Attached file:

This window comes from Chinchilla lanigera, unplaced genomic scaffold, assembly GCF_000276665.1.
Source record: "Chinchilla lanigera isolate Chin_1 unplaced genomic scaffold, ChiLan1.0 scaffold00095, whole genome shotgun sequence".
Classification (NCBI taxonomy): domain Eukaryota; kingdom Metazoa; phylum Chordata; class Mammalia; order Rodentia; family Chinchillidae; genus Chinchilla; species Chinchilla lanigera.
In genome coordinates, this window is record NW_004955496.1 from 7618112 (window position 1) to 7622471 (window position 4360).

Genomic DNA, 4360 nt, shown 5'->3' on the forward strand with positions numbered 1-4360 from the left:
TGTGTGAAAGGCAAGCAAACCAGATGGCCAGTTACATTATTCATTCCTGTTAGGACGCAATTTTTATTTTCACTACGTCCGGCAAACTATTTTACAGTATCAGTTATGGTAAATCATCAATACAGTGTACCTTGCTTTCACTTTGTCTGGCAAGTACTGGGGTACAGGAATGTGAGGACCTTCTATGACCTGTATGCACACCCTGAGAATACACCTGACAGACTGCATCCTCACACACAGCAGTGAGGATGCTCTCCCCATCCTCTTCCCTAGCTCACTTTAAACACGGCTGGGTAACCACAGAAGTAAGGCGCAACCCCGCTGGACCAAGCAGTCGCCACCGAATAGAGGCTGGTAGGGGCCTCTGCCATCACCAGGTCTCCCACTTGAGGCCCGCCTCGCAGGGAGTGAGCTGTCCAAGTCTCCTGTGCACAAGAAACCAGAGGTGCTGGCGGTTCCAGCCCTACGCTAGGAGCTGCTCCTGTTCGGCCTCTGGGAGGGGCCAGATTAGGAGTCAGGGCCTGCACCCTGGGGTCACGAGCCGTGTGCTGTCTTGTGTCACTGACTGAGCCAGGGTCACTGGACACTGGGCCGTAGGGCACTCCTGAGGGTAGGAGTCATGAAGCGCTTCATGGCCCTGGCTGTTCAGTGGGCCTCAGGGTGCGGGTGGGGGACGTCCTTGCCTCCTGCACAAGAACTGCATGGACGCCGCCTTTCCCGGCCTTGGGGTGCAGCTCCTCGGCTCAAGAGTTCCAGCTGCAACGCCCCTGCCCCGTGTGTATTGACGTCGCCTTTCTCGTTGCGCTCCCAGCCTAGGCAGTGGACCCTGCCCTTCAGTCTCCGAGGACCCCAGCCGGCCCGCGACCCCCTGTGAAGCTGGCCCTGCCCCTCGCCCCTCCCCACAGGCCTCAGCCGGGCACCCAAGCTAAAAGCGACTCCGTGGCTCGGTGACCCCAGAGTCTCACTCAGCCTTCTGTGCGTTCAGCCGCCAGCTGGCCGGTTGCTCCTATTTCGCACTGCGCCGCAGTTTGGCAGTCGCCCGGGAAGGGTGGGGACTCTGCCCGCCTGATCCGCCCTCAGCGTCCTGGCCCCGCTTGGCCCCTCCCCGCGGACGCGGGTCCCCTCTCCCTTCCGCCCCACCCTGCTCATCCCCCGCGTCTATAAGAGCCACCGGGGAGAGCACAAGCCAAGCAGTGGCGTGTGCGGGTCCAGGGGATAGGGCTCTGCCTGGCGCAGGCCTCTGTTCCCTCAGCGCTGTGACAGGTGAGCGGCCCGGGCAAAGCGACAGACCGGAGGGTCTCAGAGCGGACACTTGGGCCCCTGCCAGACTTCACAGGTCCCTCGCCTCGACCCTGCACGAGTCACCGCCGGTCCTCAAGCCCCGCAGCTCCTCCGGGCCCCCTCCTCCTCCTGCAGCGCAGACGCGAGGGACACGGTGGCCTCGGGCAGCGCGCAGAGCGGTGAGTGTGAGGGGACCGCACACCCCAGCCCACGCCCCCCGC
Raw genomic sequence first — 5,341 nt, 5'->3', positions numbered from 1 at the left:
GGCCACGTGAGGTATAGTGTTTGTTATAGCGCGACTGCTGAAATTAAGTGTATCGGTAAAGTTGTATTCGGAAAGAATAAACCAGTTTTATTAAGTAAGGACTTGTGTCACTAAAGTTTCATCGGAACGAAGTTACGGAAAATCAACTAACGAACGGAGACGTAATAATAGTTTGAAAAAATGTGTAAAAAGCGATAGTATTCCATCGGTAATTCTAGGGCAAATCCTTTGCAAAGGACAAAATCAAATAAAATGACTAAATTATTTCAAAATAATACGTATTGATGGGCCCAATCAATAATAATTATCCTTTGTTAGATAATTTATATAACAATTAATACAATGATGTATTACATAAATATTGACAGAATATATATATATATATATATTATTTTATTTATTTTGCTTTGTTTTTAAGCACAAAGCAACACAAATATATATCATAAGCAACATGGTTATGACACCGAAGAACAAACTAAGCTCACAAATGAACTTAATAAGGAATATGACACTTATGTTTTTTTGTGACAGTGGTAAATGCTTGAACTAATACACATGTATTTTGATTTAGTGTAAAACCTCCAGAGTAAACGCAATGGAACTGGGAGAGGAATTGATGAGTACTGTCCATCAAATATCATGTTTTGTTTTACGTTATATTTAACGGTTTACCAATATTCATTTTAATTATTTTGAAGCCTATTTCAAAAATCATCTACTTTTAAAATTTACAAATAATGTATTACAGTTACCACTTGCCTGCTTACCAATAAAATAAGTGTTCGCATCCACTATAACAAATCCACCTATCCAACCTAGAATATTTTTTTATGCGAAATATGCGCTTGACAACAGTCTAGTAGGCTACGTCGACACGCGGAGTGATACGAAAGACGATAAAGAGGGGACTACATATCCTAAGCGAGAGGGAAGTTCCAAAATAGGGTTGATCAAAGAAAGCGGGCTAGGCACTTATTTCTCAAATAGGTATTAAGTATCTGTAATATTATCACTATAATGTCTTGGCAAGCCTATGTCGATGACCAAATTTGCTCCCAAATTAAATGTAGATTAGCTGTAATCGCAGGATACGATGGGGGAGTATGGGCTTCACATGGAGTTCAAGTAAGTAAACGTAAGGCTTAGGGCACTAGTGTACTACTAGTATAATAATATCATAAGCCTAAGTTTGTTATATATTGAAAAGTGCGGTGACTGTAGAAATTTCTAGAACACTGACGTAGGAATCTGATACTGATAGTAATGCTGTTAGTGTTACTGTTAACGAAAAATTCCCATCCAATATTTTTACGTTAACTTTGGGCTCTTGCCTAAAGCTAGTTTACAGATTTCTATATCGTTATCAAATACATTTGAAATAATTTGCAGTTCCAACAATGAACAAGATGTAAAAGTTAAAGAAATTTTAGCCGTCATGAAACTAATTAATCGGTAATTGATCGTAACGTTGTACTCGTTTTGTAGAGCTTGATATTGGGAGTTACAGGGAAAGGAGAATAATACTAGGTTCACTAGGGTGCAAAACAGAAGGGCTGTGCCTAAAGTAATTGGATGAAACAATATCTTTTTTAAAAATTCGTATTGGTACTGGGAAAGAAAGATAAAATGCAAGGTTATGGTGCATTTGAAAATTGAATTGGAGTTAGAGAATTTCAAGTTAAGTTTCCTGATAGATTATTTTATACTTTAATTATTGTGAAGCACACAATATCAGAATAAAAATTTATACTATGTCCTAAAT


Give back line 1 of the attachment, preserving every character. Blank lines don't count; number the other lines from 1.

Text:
This window comes from Chinchilla lanigera, unplaced genomic scaffold, assembly GCF_000276665.1.